The virtues of this volume lie in the clarity and consistency of George’s vision. If the essays skim the surface in some instances, they are redeemed by the fact that their interrelated arguments tie, across the book, into a single, well-argued point: that political maturity takes political freedom, and political freedom takes political courage. Thanks to George’s characteristic concision, these essays are tailor-made for the busy Singaporean’s commute: the very audience George intends to reach.


If George errs on the side of liberalism in his defense of individual freedoms, Teo takes a distinctively left-of-centre approach in both her concern about the deep social repercussions of entrenched inequality, and her starting-point of basic moral egalitarianism: that arbitrary differences in one’s upbringing and environment should not affect one’s prospects and quality of life, especially in a democratic, developed society like ours. From here, her critique of “differentiated deservedness” – the idea that public policy and class dynamics in Singapore structure a society “where citizens accept that some people are more deserving and others less so” – gains particular currency and persuasiveness.

Teo’s essays contain deep-dive, first-hand accounts of three years’ fieldwork among low-income households who dwell, predominantly, in rental estates. Ever careful to foreground the stories and voices of her informants, she brings her readers into close quarters with their fellow citizens as job-seekers, students, parents and, most importantly, as people going about their everyday lives. In so doing, she helps us understand the many invisible costs levied on them by a profoundly unequal society, as well as the very state that proffers “assistance”. The work of “seeing” these costs is of course a challenging and sensitive one, and Teo relentlessly interrogates the frames within which she works as an academic sociologist, unpacking the ways in which she, like her many privileged readers, are complicit in producing inequality. Her commitment to doing so is what makes the book a disconcerting, but all the more necessary, addition to every reading-list.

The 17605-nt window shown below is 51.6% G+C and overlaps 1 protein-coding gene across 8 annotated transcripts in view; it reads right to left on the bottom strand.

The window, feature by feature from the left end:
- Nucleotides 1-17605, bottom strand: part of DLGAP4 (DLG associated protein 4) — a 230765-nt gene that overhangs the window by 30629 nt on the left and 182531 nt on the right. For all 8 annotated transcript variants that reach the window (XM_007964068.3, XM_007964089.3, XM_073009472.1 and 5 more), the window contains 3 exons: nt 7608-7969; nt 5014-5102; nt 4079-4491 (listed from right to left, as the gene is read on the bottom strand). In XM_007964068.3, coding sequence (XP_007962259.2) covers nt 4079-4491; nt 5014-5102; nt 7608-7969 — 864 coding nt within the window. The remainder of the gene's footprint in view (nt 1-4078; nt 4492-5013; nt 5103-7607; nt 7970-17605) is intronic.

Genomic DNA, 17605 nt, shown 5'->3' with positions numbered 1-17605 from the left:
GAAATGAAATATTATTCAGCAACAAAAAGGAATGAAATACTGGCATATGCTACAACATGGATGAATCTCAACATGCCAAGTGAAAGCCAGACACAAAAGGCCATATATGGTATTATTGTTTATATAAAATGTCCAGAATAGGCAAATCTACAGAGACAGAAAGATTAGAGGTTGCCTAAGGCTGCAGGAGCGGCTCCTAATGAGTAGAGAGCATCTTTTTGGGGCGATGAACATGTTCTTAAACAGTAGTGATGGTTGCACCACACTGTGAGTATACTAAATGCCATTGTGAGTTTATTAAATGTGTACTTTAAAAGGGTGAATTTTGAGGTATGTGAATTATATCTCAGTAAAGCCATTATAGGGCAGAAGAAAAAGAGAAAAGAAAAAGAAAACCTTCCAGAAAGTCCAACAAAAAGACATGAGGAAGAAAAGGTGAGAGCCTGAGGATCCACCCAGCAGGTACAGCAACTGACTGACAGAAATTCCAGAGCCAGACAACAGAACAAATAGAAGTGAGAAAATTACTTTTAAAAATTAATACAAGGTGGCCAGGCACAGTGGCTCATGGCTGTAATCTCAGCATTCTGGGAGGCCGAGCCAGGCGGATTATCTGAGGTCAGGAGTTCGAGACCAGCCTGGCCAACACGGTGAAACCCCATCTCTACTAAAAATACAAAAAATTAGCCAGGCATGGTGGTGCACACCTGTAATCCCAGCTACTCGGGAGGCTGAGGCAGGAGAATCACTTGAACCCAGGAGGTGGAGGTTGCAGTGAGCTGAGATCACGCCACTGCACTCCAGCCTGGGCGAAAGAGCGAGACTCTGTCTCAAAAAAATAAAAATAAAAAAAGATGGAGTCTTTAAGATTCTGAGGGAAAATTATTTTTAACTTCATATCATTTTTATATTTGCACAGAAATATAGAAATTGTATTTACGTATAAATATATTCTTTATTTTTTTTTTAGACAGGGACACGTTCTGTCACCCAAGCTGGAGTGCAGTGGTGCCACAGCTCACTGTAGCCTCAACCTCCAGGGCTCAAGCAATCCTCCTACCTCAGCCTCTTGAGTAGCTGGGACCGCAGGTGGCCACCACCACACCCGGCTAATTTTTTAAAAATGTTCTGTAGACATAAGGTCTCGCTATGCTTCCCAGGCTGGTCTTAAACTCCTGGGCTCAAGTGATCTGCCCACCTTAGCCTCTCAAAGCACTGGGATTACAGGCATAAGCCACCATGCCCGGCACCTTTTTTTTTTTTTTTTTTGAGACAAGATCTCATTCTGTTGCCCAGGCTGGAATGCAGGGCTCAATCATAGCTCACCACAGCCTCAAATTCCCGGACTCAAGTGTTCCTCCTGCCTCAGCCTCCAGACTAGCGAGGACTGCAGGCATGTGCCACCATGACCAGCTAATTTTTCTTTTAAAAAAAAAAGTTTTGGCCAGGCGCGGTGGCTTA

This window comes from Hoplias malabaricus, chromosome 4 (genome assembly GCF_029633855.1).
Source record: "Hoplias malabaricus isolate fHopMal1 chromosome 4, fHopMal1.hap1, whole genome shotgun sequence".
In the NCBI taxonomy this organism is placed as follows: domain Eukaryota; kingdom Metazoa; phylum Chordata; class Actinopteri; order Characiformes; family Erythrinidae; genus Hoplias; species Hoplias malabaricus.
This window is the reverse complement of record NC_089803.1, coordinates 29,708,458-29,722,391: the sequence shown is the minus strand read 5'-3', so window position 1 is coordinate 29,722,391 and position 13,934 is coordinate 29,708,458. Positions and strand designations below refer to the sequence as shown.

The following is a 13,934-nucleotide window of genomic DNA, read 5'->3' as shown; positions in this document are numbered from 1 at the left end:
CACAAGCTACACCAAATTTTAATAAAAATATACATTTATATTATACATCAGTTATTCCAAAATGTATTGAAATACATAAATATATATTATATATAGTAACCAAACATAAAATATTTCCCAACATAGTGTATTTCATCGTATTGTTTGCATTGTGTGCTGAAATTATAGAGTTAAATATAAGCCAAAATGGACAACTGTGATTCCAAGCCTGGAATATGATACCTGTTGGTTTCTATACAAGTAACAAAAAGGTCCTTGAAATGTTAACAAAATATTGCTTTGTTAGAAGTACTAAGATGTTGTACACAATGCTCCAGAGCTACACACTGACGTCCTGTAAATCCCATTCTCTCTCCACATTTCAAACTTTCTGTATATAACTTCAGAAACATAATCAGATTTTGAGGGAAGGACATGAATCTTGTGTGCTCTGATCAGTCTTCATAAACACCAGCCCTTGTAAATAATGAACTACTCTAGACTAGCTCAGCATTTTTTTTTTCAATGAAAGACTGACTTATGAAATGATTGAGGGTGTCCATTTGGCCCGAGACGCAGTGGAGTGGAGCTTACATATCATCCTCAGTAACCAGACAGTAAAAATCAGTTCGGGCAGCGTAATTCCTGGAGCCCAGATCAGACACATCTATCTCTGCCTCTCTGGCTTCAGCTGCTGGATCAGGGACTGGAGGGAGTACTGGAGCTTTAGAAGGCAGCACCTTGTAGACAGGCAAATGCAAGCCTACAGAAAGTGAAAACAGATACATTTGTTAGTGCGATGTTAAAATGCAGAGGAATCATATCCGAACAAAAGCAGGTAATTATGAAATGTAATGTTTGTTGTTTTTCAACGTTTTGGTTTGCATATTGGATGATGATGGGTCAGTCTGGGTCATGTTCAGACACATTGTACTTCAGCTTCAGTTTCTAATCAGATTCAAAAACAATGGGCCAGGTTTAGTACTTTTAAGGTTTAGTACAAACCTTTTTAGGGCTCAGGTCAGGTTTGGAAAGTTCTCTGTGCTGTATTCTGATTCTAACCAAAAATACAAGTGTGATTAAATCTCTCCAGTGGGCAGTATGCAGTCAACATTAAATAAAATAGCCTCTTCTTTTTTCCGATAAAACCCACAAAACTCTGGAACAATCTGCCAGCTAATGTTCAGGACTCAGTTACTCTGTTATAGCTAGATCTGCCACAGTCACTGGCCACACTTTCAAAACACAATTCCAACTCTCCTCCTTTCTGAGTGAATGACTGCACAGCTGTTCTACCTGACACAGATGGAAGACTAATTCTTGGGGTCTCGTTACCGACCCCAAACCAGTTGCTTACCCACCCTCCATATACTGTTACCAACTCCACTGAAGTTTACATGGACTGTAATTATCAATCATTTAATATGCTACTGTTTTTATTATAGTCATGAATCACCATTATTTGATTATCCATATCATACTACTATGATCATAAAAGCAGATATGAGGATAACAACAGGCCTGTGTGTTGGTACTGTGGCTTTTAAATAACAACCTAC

Crucially, This is What Inequality Looks Like is not “poverty porn”. Teo does not intend for us merely to stand and stare. On the contrary, her later chapters discuss what we can and should do – in terms of individual choice, and in terms of building cross-class solidarity and seeking collective good. They also record some of her own experiences with sharing her research, and encountering surprise or even negative pushback. There is precious little in Singapore that documents first-hand academic engagement and activism of the sort Teo has done, and certainly not with this level of honesty and reflexivity. This book spurs us to thoughtful action, and reminds us that examining how we think about inequality is, in the first place, both “our democratic right and our citizenship responsibility”.


Commenting on the academic landscape in Singapore, George laments that the nation’s scholars have been “largely absent precisely when their expertise is most needed – when complex and controversial issues call for the kind of clarity, context and research-based insight that we academics claim to be able to provide”. Mercifully, both volumes reviewed here are striking exceptions to this “retreat” from the public sphere: their authors respond to the pressing questions of our time by giving us, with incisive grace, new ways of speaking and seeing.

If maturity comes with growth, and growth with questioning, then these books and the questions they pose point us towards their most worthy and courageous visions of true maturity and equitable growth. That we may be both more complete and more equal: surely that is not too much to ask.


Cherian George. Singapore, Incomplete: Reflections on a First World nation’s arrested political development. Hong Kong: Woodsville News, 2017.

Teo Youyenn. This is What Inequality Looks Like. Singapore: Ethos Books, 2018.


Theophilus Kwek is a writer and researcher based in Singapore. Having recently completed an MSc in Refugee and Forced Migration Studies, he has written about migration and other issues for IRIN, The Diplomat, South China Morning Post, and the Singapore Policy Journal. Other poems, translations, and essays have appeared in The Guardian, EuropeNow, and The London Magazine. He serves as Co-Editor of Oxford Poetry.